In the mid 1990’s with sugar rationing it became expensive. Soon local grown carrots became is good, healthy substitute. Also imported dried fruits were pricier. Carrots probably found their way into puddings, juices and exotic meals. Cake basics are : flour, grated carrot, spice and dried fruit, moistener like yoghurt or oil and healthy eggs. Carrot cake is perfect for a coffee morning or if topped with zesty orange icing – makes for a wonderful birthday cake, suggested my friend.

The Edmonds Cookery Book has been part of every New Zealand home for the past four generations. The first edition published in 1908 by Thomas Edmonds after Edmonds Baking Powder became hugely popular. A 50 page booklet of economical, everyday recipes, this book is often given as wedding present to the new bride. My friend is a big fan of these simple recipes too..

Thanks for sharing your recipe book with us.

recipe carrot cake

And thanks for treating me to a delicious, moist carrot cake served alongside home-grown grapes.

Enjoy and feel free to post your comments and share your recipes.



Creating a Gallery with Readers Contributions


Pictures tell stories. And sometimes powerful ones too!

Let’s do this together !  Readers, please send me ONE photo of a market scene – fresh market, supermarket counter, vendors pushing their carts  or maybe even a toppled vegetable cart! Include a short caption or verse , if you wish.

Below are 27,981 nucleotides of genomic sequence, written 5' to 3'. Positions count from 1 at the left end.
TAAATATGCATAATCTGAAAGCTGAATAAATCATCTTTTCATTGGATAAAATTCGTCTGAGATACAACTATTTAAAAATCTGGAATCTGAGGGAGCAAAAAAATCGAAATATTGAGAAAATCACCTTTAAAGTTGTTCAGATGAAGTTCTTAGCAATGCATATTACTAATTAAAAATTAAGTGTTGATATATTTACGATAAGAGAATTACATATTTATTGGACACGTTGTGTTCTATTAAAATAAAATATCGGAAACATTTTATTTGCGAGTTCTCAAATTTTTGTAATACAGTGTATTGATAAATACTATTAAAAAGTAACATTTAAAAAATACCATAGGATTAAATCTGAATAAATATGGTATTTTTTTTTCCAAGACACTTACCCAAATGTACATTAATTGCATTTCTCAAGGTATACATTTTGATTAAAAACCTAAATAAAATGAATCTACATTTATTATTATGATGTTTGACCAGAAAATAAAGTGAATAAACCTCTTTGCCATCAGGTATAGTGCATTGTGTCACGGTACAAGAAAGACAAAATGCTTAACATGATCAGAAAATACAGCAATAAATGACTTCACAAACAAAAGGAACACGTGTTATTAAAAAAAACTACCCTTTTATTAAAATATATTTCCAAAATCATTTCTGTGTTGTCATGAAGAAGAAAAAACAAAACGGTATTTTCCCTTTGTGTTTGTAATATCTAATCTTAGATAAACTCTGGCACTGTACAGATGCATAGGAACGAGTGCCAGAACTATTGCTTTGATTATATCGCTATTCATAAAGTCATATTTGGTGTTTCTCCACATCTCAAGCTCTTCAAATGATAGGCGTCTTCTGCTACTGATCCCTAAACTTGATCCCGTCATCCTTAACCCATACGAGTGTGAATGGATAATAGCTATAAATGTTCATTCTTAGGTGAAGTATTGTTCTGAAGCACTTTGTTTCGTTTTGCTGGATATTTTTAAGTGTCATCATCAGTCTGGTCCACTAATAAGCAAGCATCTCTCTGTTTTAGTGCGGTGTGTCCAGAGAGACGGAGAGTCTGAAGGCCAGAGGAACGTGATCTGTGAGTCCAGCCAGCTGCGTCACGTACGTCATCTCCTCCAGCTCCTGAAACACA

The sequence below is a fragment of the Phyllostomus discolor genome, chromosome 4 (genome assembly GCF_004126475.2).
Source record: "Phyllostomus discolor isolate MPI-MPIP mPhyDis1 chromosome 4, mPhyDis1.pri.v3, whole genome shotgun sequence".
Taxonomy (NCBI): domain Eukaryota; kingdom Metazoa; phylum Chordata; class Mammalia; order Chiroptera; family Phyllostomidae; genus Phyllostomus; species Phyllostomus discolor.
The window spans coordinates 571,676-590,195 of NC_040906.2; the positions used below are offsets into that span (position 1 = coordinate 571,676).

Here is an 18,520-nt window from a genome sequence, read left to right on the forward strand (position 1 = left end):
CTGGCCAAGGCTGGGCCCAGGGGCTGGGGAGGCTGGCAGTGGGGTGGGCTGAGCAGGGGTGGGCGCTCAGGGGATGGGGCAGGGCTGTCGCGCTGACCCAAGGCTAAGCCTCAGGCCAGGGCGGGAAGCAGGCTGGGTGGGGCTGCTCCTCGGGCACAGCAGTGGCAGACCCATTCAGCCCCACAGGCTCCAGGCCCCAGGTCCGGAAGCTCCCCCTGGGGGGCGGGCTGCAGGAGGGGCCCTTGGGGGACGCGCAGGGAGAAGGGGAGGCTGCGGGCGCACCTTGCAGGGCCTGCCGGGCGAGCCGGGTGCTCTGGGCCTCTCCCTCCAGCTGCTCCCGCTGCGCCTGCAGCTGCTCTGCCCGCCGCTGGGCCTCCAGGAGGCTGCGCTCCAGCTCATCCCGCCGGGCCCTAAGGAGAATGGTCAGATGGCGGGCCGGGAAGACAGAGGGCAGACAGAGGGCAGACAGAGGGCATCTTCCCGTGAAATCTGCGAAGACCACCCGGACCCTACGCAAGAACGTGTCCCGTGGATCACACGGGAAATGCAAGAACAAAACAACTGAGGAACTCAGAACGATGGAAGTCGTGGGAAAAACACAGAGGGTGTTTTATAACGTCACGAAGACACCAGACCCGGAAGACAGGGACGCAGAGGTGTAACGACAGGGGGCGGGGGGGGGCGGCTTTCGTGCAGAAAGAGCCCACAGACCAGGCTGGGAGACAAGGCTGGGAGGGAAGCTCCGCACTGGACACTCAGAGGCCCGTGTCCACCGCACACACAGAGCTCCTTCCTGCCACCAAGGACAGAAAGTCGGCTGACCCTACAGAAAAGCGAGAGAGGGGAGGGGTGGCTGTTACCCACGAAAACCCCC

My next blog post will be a collage of reader’s contributions.

When there are NO words, one is compelled to search the picture /photo for something that sparks interest or expression, the creative brain get’s activated.

So get going- see, click and send.

My email is:


Gallery of market photos

World Palate Recipes -Snacks, Delhi Specials


Street food is unique to every country or region. Whether it is tapas  in Spain, or satay in Malaysia,  samoosa and fish cutlets in Mauritius, or doner and kebap in Istanbul – street food offers a cheap, quick and easy way to meet friends and savour the regional delights. Delhi is no exception. Summer or winter, street food changes with the season. The best places to eat are in Chandni Chowk, Karol Baug market and Connaught Place. The most popular snacks are :Gol gappas, Chaat, Samosas, Paneer rolls or Tikkis. These savoury items drizzle in oil and masalas making the food – tangy and mouth-watering. Healthier versions include a fruit chaat or baked samosas. Often road side kiosks and vendors sell toasted Bengal gram and peanuts, lightly flavoured with masala and topped with finely chopped onion, coriander and lemon slices. Crunch, crunch, yum !!


My friend Dr. Mridula shares her Delhi special recipe called Kulle Chaat.

A combination of sweet and tangy, fruit and vegetable – a perfect snack. Mridula is not only a fantastic cook, but also runs her own Pathology lab. A doting mother and wife, she is always experimenting with new recipes and perfecting old ones! Thanks dear.


Recipe – Kulle Chaat or Kulia Chaat

preparation time     30 minutes
 cooking  time       10 minutes
Kulle Chaat- snack

Kulle Chaat- snack

        3 potatoes, boiled
         3 tomatoes, ripe, firm
         1  kheera or tender cucumber
         1  boiled sweet potato
  For garnish and presentation:  2 halved oranges,
                                                          1 peeled and slit banana